Failure is good. And “love” is a verb.

October 29, 2010 at 12:49 am 1 comment

James McBride came and spoke to my school today.

Confession #1: I haven’t read The Color of Water.  (Though I did get it out of the library, and I am about three chapters into it.  And it is very good).

Confession #2: I almost didn’t go, because I found out that auditions for student film projects were tonight.  And I like auditions. 

But I decided to go. 

And he was marvelous.  He hadn’t prepared anything; just “talked from the heart”, as he said, but he said two things that especially stuck out to me.  I’ve already given them away in the title, I suppose.  But I love how he spent awhile trying to impress on us that failure is good

I’ve heard the message over and over.  And it makes so much sense, of course.  Not failure as in I just failed chemistry because I never bothered to go to class, but failure as in – well, I wrote something that wasn’t good enough to get published.  I tried to play basketball and I was unquestionably awful.  I spent a year working on a project that didn’t go anywhere. 

I, at least, feel pressured by the society to only have successes.  Who wants failures?  If you’re good at something, do it; don’t bother if you’re bad at it.  And that’s simply so backwards, because they only way we get good is to be bad.  Becca shared a quote from a dancer currently touring in Beauty and the Beast that I simply loved: “In order to be a public success, you must first be a public failure.” 

I remember Lambchop singing “You gotta be bad, before you can be good”, or something like that.  (Anyone else love that show?  And Charlie Horse’s Music Pizza Band?  But I digress.) 

We need to give ourselves the freedom to be bad.  To fail. 

And really, I’ve heard from so many people that they learned everything from their failures.  Successes don’t teach you much.

Failure is good because it means you stretched.  You tried.  And you learned. 

And I love that James McBride reminded me that it was okay; reminded me to give myself the freedom and grace to fail, and to forgive myself for the failures instead of beating myself up. 

Because have you noticed that all this may make sense on paper, but it’s really, really hard practically?  I hate learning new things that I’m not good at.  (Thank you, pride and fear).  I just don’t like failing and I don’t like being bad at anything.  But I’ll never learn if I don’t try!

The second point he threw out in a sentence at the very end: “Love isn’t just a noun.  It’s a verb.”  (that’s not the exact wording, because I wasn’t actually taking notes.  But you get the idea.)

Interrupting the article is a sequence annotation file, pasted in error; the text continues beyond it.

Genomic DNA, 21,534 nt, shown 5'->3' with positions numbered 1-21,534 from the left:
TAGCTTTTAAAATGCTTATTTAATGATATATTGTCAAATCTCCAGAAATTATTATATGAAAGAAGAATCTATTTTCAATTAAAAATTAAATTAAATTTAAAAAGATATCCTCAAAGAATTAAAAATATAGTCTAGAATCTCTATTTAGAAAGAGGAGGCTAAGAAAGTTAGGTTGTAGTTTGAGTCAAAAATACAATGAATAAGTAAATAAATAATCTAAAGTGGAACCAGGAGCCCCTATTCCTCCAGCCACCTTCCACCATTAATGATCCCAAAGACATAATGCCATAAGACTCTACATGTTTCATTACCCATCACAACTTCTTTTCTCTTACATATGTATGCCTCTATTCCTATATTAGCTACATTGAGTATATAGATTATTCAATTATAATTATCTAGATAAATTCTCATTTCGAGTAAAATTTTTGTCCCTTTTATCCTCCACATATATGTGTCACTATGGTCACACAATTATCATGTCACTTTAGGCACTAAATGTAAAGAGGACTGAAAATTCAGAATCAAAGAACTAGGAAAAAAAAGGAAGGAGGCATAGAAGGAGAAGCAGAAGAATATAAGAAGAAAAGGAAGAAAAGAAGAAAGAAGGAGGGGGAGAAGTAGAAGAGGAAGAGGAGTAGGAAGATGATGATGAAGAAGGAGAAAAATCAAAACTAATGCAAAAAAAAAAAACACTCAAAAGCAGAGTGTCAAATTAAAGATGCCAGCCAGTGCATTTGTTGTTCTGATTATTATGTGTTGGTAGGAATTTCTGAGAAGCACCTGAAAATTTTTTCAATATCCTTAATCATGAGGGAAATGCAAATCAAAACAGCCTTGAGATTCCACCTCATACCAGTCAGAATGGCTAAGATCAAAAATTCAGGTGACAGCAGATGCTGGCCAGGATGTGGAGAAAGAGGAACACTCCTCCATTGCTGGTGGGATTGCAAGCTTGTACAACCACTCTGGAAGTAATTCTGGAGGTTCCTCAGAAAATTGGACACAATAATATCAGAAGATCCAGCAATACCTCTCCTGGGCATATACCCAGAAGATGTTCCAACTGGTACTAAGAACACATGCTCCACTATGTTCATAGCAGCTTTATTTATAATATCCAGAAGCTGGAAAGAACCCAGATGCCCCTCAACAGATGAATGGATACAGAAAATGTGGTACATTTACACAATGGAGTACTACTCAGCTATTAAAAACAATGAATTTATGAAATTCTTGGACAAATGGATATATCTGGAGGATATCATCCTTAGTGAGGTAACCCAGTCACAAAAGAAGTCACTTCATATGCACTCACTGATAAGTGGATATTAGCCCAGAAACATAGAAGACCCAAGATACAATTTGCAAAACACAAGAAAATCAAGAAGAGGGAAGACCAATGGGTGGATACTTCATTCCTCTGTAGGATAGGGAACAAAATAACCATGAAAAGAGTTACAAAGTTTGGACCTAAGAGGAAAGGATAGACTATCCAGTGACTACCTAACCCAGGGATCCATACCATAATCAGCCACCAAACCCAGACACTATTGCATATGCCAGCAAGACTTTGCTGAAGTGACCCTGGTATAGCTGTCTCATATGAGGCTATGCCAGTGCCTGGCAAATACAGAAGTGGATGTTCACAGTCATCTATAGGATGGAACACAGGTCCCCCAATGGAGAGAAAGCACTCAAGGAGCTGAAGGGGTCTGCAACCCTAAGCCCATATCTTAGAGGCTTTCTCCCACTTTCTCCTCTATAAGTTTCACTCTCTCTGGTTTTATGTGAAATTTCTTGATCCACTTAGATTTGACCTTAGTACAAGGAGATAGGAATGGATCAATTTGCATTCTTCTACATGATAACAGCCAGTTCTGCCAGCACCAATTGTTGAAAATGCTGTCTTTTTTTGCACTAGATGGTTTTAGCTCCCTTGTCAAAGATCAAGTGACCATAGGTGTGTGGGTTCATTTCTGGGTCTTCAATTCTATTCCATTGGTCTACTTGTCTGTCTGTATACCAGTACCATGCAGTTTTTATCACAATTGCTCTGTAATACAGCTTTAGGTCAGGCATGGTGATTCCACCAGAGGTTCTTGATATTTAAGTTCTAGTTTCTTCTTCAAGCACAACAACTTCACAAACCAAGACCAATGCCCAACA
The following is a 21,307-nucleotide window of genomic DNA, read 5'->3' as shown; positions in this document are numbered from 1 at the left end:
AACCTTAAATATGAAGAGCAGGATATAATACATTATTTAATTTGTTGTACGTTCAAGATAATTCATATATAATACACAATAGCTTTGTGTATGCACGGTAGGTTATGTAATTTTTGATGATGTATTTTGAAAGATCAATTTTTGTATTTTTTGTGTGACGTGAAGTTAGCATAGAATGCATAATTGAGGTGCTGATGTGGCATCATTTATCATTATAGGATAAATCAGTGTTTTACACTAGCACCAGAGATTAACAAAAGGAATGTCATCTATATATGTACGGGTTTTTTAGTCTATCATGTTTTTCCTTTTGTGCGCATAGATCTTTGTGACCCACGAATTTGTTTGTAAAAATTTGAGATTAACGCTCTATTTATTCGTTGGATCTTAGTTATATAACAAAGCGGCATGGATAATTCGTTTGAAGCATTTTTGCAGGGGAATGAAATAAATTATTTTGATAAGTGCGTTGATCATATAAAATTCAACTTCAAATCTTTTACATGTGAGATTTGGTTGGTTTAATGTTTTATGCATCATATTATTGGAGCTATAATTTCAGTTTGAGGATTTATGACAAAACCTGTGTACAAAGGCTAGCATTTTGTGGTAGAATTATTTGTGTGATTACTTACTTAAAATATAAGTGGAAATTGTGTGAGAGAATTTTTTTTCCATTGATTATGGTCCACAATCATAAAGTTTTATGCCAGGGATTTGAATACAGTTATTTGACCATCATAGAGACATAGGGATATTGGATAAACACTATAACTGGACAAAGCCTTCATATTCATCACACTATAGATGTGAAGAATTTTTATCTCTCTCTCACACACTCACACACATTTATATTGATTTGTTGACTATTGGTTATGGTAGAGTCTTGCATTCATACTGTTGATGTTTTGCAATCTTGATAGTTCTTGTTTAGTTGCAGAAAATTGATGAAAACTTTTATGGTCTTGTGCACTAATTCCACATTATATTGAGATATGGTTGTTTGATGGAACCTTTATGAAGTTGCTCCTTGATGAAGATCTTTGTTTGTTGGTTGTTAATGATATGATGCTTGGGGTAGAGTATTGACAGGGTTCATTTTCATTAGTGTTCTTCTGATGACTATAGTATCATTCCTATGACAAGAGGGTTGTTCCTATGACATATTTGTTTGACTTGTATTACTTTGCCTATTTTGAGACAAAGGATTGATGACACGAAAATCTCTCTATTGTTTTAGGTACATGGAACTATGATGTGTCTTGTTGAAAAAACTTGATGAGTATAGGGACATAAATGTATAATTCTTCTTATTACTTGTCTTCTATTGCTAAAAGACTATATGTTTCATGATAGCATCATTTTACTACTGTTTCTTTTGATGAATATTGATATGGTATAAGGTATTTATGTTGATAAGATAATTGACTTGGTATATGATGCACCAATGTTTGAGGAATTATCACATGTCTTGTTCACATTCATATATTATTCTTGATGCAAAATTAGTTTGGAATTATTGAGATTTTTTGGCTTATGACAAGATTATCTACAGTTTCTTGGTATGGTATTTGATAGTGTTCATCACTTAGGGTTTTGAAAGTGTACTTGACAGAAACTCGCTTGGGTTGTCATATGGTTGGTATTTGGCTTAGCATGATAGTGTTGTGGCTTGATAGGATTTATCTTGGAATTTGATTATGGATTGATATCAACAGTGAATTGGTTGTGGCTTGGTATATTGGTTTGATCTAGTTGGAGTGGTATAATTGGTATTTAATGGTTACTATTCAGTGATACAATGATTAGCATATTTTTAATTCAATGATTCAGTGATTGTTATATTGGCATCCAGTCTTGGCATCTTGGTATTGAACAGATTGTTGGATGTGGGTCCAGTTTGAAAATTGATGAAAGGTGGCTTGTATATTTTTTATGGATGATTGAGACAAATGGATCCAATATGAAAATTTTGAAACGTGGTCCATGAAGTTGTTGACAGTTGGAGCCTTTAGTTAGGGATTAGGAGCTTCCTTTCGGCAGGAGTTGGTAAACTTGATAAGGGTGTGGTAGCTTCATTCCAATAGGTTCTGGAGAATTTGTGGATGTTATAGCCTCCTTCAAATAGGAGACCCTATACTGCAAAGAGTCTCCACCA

So. True.

And he spent a little while bashing cynical people for being cynical.  Which I also loved.  Skepticism, he said, can be good, but cynicism just kills dreams.  And without dreams, you go nowhere. 

I like that message.  Pessimists and cynics annoy me.  If you want to be miserable, have at it, but don’t go ruining my life too, thankyouverymuch.  (That’s not a very graceful way to respond, I suppose.  I’m sorry.  And I can certainly be cynical and pessimistic, too.  But I can also see the roses in the thorn bush.) 

I love authors.  I love hearing them speak.  But I’ll confess: James McBride became infinitely cooler when I found out that he’d also won the Steven Sondheim award for his musical theatre compositions.  (!!)

And to top it off, my theatre professor told us that if we still had the programs from the last School of Theatre play we went to (“The Prime of Miss Jean Brodie”, and of course I still had the program) that we should keep them.  Why?  Only because it was directed by Susan Schulman.  Who happens to be an award-winning director and designer (even has a Tony nomination…), and, yeah, she’s on the Tony nomination committee now.  Which means she’s gone every weekend in NYC watching shows and ultimately nominating them and is pretty much ridiculously famous.

Do you think it’s illegal for a Communications student to sneak into the theatre building, storm office hours, and ask for an autograph??

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Entry filed under: college, wisdom.

i want to add to the beauty i was born in the wrong {fashion} decade

1 Comment Add your own

  • 1. singamelody  |  October 31, 2010 at 8:54 am

    Wow, that’s really thought provoking. (not the part about wanting the autograph, that’s just exciting.)

    Oh, and I watched Shirley Lewis and Lambchops, and Charlie Horse, and Hush Puppy 🙂 But that’s not surprise…

    Reply

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